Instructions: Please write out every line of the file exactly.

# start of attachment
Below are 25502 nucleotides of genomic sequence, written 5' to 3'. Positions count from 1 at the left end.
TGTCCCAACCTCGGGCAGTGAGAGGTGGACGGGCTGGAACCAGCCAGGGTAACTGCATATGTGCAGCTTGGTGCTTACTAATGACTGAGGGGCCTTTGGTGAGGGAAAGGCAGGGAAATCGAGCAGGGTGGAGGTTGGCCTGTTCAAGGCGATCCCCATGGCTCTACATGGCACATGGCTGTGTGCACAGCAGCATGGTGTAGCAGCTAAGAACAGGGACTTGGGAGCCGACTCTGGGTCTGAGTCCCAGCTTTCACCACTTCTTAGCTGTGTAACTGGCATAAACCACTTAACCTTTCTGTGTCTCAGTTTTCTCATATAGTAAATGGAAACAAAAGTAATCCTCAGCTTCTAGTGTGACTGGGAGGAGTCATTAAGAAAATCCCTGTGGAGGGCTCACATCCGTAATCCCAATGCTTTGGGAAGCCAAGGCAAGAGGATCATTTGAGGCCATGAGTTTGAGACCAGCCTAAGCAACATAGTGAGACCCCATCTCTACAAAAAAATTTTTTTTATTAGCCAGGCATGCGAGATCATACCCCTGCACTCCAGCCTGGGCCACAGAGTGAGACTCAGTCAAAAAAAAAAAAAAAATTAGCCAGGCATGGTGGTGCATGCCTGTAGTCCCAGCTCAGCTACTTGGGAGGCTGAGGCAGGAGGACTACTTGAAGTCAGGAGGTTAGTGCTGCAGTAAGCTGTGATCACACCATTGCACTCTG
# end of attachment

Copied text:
Below are 25502 nucleotides of genomic sequence, written 5' to 3'. Positions count from 1 at the left end.
TGTCCCAACCTCGGGCAGTGAGAGGTGGACGGGCTGGAACCAGCCAGGGTAACTGCATATGTGCAGCTTGGTGCTTACTAATGACTGAGGGGCCTTTGGTGAGGGAAAGGCAGGGAAATCGAGCAGGGTGGAGGTTGGCCTGTTCAAGGCGATCCCCATGGCTCTACATGGCACATGGCTGTGTGCACAGCAGCATGGTGTAGCAGCTAAGAACAGGGACTTGGGAGCCGACTCTGGGTCTGAGTCCCAGCTTTCACCACTTCTTAGCTGTGTAACTGGCATAAACCACTTAACCTTTCTGTGTCTCAGTTTTCTCATATAGTAAATGGAAACAAAAGTAATCCTCAGCTTCTAGTGTGACTGGGAGGAGTCATTAAGAAAATCCCTGTGGAGGGCTCACATCCGTAATCCCAATGCTTTGGGAAGCCAAGGCAAGAGGATCATTTGAGGCCATGAGTTTGAGACCAGCCTAAGCAACATAGTGAGACCCCATCTCTACAAAAAAATTTTTTTTATTAGCCAGGCATGCGAGATCATACCCCTGCACTCCAGCCTGGGCCACAGAGTGAGACTCAGTCAAAAAAAAAAAAAAAATTAGCCAGGCATGGTGGTGCATGCCTGTAGTCCCAGCTCAGCTACTTGGGAGGCTGAGGCAGGAGGACTACTTGAAGTCAGGAGGTTAGTGCTGCAGTAAGCTGTGATCACACCATTGCACTCTG